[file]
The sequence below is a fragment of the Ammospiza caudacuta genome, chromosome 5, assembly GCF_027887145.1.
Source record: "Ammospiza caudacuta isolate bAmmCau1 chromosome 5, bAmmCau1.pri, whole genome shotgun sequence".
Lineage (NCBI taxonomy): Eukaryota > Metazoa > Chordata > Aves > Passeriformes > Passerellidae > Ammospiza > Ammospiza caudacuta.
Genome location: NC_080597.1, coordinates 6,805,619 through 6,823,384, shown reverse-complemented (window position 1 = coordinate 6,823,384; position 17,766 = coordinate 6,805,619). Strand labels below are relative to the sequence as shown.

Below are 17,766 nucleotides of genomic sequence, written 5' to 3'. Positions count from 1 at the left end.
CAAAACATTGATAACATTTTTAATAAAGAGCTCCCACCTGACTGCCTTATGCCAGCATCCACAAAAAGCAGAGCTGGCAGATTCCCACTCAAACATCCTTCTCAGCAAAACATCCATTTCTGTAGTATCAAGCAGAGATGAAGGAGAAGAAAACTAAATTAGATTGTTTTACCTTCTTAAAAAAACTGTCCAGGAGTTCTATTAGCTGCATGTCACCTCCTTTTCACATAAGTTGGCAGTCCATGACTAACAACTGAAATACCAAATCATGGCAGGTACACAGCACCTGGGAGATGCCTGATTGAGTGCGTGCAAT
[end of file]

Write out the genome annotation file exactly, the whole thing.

The sequence below is a fragment of the Ammospiza caudacuta genome, chromosome 5, assembly GCF_027887145.1.
Source record: "Ammospiza caudacuta isolate bAmmCau1 chromosome 5, bAmmCau1.pri, whole genome shotgun sequence".
Lineage (NCBI taxonomy): Eukaryota > Metazoa > Chordata > Aves > Passeriformes > Passerellidae > Ammospiza > Ammospiza caudacuta.
Genome location: NC_080597.1, coordinates 6,805,619 through 6,823,384, shown reverse-complemented (window position 1 = coordinate 6,823,384; position 17,766 = coordinate 6,805,619). Strand labels below are relative to the sequence as shown.

Below are 17,766 nucleotides of genomic sequence, written 5' to 3'. Positions count from 1 at the left end.
CAAAACATTGATAACATTTTTAATAAAGAGCTCCCACCTGACTGCCTTATGCCAGCATCCACAAAAAGCAGAGCTGGCAGATTCCCACTCAAACATCCTTCTCAGCAAAACATCCATTTCTGTAGTATCAAGCAGAGATGAAGGAGAAGAAAACTAAATTAGATTGTTTTACCTTCTTAAAAAAACTGTCCAGGAGTTCTATTAGCTGCATGTCACCTCCTTTTCACATAAGTTGGCAGTCCATGACTAACAACTGAAATACCAAATCATGGCAGGTACACAGCACCTGGGAGATGCCTGATTGAGTGCGTGCAAT